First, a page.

Jonah Goldberg
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Capitalism doesn't just create generous wealthy people, but generous poor people, too. Americans give twice as much to charity as the most generous European nations, and the most generous Americans are, in fact, poor Americans.

But forget philanthropy. Since 2000, hundreds of millions of people in China and India -- home to a plurality of the world's poor -- have lifted themselves out of poverty and illiteracy thanks to capitalism.

China started to embrace markets as a last resort in the late 1970s. And by last resort, I mean last resort. First they tried murdering tens of millions of their own people through collectivism and oppression. When that didn't work, they embraced markets, and the poverty rate dropped from 64 percent to around 8 percent today.

As it always does, capitalism drove innovation over the last decade. The BlackBerry was introduced in 1999, but the iPhone didn't exist in 2000, nor did the iPod. YouTube was a fantasy, and no one could even imagine why you'd ever need something like Facebook or Twitter (in fairness, some people still ask that question). iTunes was launched in 2003, and five years later it was outselling Wal-Mart as the No. 1 music retailer. Government-funded basic research in medical science deserves some credit for breakthroughs, but it's worth remembering that lots of countries invest in basic research. America, with its markets, stands alone as the leading, arguably sole, source of medical innovation. Breakthrough drugs are as American as apple pie.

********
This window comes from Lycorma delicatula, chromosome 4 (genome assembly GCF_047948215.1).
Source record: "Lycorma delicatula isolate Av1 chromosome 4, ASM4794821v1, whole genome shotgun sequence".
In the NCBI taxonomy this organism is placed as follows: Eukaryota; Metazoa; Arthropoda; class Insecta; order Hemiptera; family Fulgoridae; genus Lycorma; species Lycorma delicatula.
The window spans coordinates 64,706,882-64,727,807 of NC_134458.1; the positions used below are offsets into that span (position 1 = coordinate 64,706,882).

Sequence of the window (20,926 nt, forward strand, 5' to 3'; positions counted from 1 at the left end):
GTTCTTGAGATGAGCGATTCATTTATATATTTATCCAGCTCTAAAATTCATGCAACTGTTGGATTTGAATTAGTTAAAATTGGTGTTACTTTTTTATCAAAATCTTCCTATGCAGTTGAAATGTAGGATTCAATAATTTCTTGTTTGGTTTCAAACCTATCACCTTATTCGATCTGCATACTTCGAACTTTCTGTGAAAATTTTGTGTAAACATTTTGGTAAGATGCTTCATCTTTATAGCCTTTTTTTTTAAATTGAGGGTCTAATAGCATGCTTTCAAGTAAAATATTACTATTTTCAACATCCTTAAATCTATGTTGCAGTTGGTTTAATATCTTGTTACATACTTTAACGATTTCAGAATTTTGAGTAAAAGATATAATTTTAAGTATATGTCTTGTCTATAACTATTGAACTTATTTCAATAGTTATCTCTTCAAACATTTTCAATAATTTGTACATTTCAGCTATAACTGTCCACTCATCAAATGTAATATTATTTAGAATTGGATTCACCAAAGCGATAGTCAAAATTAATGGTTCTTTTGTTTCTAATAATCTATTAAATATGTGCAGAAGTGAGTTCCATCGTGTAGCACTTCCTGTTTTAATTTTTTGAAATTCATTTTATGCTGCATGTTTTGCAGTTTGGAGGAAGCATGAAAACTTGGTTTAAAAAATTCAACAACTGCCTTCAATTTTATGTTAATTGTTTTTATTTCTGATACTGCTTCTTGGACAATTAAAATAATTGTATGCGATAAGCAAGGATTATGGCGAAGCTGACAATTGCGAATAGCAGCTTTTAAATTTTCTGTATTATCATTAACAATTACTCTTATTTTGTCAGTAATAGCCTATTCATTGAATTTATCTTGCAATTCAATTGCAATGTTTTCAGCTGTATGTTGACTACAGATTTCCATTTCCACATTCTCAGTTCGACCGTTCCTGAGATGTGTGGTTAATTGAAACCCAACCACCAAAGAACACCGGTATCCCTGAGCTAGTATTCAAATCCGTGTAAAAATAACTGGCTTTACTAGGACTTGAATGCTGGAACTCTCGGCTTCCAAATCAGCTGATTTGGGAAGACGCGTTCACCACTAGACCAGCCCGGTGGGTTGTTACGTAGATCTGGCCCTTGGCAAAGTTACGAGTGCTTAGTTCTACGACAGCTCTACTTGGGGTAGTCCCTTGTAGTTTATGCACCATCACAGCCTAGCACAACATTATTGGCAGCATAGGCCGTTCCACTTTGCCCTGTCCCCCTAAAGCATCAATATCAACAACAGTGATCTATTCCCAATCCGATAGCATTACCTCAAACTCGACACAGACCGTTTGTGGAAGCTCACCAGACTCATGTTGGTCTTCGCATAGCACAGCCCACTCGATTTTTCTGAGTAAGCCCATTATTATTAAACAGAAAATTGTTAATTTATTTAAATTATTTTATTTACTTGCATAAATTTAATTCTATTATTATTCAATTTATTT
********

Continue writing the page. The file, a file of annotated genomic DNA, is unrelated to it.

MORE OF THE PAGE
Every good thing capitalism helps produce -- from singing careers to cures for diseases to staggering charity -- is credited to some other sphere of our lives. Every problem with capitalism, meanwhile, is laid at her feet. Except the problems with capitalism -- greed, theft, etc. -- aren't capitalism's fault, they're humanity's. Socialist countries have greedy thieves, too.

Free markets are in disrepute these days, particularly by the people running Washington. For them, government is the solution and capitalism is the problem. If they have their way over the next decade, they won't cure what allegedly ails capitalism -- people will still steal and lie -- but they will impede everything that makes capitalism great. And that will be bad for everyone, even NPR.

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Jonah Goldberg

Jonah Goldberg is editor-at-large of National Review Online,and the author of the forthcoming book The Tyranny of Clichés. You can reach him via Twitter @JonahNRO.
 
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